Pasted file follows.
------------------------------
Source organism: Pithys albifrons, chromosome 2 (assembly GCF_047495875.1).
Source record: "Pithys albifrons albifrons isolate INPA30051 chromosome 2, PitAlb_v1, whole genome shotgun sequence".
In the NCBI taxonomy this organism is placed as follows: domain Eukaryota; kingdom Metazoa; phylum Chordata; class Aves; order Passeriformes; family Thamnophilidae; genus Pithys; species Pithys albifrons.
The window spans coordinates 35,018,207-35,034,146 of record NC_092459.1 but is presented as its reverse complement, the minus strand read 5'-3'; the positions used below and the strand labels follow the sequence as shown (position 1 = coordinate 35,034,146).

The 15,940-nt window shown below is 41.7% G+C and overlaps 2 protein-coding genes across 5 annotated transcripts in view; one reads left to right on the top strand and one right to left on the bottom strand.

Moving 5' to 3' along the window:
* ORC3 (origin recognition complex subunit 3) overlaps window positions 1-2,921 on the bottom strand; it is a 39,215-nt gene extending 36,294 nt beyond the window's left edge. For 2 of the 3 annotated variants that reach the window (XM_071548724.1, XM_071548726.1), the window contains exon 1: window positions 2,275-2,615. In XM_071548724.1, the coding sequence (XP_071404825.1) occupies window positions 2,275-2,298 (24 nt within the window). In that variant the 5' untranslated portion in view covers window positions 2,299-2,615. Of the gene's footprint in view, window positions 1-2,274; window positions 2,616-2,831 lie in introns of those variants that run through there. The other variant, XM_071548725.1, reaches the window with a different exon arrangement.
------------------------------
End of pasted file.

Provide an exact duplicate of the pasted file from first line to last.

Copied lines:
Source organism: Pithys albifrons, chromosome 2 (assembly GCF_047495875.1).
Source record: "Pithys albifrons albifrons isolate INPA30051 chromosome 2, PitAlb_v1, whole genome shotgun sequence".
In the NCBI taxonomy this organism is placed as follows: domain Eukaryota; kingdom Metazoa; phylum Chordata; class Aves; order Passeriformes; family Thamnophilidae; genus Pithys; species Pithys albifrons.
The window spans coordinates 35,018,207-35,034,146 of record NC_092459.1 but is presented as its reverse complement, the minus strand read 5'-3'; the positions used below and the strand labels follow the sequence as shown (position 1 = coordinate 35,034,146).

The 15,940-nt window shown below is 41.7% G+C and overlaps 2 protein-coding genes across 5 annotated transcripts in view; one reads left to right on the top strand and one right to left on the bottom strand.

Moving 5' to 3' along the window:
* ORC3 (origin recognition complex subunit 3) overlaps window positions 1-2,921 on the bottom strand; it is a 39,215-nt gene extending 36,294 nt beyond the window's left edge. For 2 of the 3 annotated variants that reach the window (XM_071548724.1, XM_071548726.1), the window contains exon 1: window positions 2,275-2,615. In XM_071548724.1, the coding sequence (XP_071404825.1) occupies window positions 2,275-2,298 (24 nt within the window). In that variant the 5' untranslated portion in view covers window positions 2,299-2,615. Of the gene's footprint in view, window positions 1-2,274; window positions 2,616-2,831 lie in introns of those variants that run through there. The other variant, XM_071548725.1, reaches the window with a different exon arrangement.